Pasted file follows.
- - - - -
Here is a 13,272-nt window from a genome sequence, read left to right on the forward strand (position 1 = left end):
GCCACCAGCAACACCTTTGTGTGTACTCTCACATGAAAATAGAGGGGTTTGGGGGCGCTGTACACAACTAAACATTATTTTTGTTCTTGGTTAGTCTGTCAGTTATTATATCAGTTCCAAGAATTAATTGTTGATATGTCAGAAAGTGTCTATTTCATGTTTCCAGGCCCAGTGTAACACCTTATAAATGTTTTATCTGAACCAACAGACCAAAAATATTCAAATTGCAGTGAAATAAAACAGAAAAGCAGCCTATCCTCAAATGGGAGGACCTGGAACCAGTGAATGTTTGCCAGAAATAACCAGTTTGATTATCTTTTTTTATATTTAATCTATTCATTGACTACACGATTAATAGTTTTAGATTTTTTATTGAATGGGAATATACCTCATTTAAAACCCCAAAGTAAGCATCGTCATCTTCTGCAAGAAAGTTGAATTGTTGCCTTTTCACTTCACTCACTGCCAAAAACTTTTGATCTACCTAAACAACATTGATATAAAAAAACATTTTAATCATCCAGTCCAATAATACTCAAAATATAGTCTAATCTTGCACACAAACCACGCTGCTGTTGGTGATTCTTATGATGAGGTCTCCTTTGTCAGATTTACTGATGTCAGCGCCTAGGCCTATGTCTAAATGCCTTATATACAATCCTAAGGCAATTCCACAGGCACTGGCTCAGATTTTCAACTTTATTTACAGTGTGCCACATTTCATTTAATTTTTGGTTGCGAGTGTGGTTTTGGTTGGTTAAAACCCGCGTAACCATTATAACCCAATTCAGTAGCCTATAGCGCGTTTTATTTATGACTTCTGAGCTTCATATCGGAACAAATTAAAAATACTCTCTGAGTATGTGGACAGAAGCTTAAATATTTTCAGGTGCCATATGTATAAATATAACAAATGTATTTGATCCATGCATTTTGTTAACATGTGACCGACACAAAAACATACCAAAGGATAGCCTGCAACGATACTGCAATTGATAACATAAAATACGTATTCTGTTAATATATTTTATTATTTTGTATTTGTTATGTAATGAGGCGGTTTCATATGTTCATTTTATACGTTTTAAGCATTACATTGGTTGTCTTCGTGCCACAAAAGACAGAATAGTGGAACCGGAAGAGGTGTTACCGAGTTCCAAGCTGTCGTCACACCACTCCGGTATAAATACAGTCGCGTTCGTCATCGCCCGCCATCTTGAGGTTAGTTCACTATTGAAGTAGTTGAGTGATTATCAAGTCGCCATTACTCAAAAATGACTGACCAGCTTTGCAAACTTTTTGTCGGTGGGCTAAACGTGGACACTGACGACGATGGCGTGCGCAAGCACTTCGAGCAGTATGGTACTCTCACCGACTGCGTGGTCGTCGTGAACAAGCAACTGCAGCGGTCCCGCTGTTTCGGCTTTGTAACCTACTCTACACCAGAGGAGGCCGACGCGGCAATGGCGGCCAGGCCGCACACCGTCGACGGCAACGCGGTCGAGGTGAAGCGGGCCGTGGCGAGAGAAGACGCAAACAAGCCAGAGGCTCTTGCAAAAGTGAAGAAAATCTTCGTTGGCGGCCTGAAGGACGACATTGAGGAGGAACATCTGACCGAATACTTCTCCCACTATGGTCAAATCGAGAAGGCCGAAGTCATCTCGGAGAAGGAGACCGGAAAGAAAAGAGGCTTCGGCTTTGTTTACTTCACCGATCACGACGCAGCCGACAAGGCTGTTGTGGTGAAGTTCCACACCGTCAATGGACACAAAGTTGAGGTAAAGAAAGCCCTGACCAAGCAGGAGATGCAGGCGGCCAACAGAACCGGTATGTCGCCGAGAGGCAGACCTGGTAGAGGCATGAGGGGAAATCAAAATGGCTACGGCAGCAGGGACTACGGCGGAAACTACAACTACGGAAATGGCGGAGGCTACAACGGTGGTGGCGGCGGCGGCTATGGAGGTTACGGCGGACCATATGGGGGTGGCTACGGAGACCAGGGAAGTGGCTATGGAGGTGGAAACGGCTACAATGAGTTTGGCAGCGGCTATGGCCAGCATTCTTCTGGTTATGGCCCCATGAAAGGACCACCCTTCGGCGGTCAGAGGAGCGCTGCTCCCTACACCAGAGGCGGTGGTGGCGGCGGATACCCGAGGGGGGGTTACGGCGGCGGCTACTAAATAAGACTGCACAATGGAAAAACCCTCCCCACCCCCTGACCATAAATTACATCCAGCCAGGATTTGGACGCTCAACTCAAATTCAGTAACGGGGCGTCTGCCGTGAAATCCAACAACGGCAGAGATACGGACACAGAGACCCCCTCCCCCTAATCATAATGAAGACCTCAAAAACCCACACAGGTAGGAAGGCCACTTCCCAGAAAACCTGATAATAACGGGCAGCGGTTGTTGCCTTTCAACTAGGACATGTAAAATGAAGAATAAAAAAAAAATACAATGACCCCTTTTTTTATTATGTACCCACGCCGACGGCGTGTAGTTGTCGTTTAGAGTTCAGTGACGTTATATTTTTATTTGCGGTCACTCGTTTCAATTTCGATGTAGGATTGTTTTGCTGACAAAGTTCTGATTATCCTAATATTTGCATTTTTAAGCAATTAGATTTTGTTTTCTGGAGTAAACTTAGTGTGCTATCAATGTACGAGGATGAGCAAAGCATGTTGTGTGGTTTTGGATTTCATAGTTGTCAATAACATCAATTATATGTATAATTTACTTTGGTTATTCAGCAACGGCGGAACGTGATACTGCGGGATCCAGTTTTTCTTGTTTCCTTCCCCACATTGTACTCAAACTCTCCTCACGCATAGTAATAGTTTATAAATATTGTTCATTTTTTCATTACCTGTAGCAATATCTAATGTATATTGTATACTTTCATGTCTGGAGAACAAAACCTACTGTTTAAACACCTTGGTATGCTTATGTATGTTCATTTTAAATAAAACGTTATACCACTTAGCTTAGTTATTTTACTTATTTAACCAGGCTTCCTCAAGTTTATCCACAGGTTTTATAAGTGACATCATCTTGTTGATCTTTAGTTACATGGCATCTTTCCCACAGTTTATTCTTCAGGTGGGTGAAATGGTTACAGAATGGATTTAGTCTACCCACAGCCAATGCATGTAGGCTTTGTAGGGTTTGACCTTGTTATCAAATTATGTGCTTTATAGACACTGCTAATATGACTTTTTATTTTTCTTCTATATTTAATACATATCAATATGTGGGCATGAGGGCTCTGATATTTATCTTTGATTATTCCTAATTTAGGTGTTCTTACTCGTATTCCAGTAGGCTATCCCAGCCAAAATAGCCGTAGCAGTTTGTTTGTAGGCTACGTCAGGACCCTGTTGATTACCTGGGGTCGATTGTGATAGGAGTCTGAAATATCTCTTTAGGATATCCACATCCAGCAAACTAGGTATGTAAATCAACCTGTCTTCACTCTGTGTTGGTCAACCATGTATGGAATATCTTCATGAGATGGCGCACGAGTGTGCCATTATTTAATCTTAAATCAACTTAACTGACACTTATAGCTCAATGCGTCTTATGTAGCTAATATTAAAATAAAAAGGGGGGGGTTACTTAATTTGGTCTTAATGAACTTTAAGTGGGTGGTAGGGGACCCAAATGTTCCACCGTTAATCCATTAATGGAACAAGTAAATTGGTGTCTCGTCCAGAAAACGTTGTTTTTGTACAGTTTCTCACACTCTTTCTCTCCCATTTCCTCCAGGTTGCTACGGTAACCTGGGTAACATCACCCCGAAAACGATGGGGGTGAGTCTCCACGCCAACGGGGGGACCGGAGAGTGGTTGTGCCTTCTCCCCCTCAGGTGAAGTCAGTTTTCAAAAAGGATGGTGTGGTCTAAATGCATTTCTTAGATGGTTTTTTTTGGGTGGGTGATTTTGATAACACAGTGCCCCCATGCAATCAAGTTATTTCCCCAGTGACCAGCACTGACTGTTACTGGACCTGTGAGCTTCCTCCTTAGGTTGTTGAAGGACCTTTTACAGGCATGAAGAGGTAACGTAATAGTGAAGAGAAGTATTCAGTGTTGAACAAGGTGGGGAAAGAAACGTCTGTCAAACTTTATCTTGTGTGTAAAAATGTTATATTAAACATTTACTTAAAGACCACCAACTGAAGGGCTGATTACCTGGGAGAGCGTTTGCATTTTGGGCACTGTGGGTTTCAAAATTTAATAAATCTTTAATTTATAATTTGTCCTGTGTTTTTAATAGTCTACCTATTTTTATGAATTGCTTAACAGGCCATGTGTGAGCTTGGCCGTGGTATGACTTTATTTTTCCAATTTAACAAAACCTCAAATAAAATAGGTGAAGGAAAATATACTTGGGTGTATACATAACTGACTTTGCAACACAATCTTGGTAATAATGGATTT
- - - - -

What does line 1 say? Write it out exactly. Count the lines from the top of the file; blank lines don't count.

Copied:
Here is a 13,272-nt window from a genome sequence, read left to right on the forward strand (position 1 = left end):